Welcome to the end of the week and another edition of Happy Hour! Just sit back, relax, and enjoy your end of the week roundup of all things interesting in the land of money.
Time To Rethink Business News?
There’s a fine line between making the news and reporting it. The role business news plays or should play gets questioned often. Who does it cater to, really?
I stopped watching business news channels a couple of years ago. Outside of a rare clip from the CNBC or Bloomberg website, its nonexistent. Today, the bulk of the news is brought to me either through twitter or a select few sites and writers I read regularly. That combination has helped me filter out the fluff, so I stay focused on what’s important. Though, I do stray at times when the fluff sells well.
Business news is a popularity contest. Much like high schoolers, the market is a fickle beast and the business news channels cater to the gossip mill. Whether viewers realize it or not, it’s become a 24/7 infomercial for popular or unpopular stocks. Fund managers use it as an opportunity to advertise their positions. A stock of the month club (or week) if you will. In the case of Apple, stock of the year. The bigger the name, the more press it gets.
Worse, it’s devolved into a constant debate, pitting two people on opposite sides of an argument, data point, stock, Fed decision, whatever. As long as they can find two opposing views on something, it’ll be on TV. And if they can’t, they tell the guests to only argue one side. It’s reality TV or a watered down cage match. For most of us, 99% at least, these silly debates are nothing more than poor entertainment.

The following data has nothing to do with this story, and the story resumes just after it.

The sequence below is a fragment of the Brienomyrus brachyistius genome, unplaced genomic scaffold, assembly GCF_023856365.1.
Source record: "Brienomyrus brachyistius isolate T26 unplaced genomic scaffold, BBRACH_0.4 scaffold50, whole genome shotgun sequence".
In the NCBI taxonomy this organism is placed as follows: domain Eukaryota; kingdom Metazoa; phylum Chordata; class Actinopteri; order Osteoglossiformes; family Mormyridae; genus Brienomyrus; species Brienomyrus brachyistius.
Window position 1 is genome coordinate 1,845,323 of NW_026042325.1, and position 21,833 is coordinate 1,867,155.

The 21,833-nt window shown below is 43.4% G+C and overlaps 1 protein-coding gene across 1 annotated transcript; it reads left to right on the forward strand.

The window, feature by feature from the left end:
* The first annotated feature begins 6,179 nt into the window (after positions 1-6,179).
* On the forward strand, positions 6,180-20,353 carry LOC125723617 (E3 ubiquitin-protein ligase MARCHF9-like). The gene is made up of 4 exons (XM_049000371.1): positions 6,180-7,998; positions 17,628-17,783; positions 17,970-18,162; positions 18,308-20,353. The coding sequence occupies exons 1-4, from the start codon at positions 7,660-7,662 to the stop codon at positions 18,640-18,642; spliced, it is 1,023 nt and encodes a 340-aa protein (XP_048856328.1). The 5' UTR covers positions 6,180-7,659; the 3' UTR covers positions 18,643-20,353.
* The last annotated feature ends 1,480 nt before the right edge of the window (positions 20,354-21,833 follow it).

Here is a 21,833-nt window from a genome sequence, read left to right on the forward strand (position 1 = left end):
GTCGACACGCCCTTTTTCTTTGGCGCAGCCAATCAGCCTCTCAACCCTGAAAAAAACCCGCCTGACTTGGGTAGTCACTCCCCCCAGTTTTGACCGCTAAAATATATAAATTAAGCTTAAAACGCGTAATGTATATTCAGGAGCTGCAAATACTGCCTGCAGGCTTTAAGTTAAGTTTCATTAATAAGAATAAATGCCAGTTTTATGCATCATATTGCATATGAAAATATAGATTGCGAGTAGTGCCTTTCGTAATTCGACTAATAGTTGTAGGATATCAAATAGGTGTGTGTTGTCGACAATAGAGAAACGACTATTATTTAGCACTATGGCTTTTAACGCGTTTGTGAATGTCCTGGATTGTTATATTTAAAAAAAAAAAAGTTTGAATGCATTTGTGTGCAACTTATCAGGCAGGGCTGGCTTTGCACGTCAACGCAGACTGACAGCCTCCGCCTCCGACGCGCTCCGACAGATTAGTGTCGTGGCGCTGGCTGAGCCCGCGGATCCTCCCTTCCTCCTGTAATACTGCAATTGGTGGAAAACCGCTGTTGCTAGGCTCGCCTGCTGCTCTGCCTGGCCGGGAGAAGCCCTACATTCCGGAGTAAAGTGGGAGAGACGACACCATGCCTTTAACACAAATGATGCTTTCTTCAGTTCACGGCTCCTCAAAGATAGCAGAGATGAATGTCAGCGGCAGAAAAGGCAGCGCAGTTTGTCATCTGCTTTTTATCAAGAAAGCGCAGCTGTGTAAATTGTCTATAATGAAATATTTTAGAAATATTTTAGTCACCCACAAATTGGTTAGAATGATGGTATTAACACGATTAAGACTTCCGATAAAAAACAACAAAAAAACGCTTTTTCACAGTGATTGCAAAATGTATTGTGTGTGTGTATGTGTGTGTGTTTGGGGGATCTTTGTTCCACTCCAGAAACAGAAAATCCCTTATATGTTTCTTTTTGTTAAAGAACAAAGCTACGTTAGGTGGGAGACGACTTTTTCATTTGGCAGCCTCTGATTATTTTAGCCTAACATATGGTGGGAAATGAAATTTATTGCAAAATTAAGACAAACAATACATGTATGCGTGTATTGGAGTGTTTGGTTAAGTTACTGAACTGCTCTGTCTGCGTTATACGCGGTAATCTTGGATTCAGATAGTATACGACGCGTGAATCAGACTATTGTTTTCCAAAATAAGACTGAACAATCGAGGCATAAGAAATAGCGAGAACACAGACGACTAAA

In any given day, the real news, the stuff that really matters, is rare. In other words, there isn’t enough real news to move the needle on my long-term views. In fact, it distracts from them. It pulls you into short-term thinking, from years and decades to seconds and minutes. I don’t make investment decisions minute to minute, nor hourly, or even weekly. In fact, the last change I made to my portfolio was seven months ago. Maybe, I’ll make one or two this year.
To me, the business news is like a game of football. It’s three hours long (sixty minutes of play). But when the final buzzer sounds, there is only eleven minutes of action. The rest is entertaining filler.
But I get it. They’re in the business to make money. Eyeballs decide that outcome. Sometimes a bit a drama is needed to draw a crowd. Just, image if they catered to the majority of investors, focusing only on the long-term view. There’d be a lot of dead air.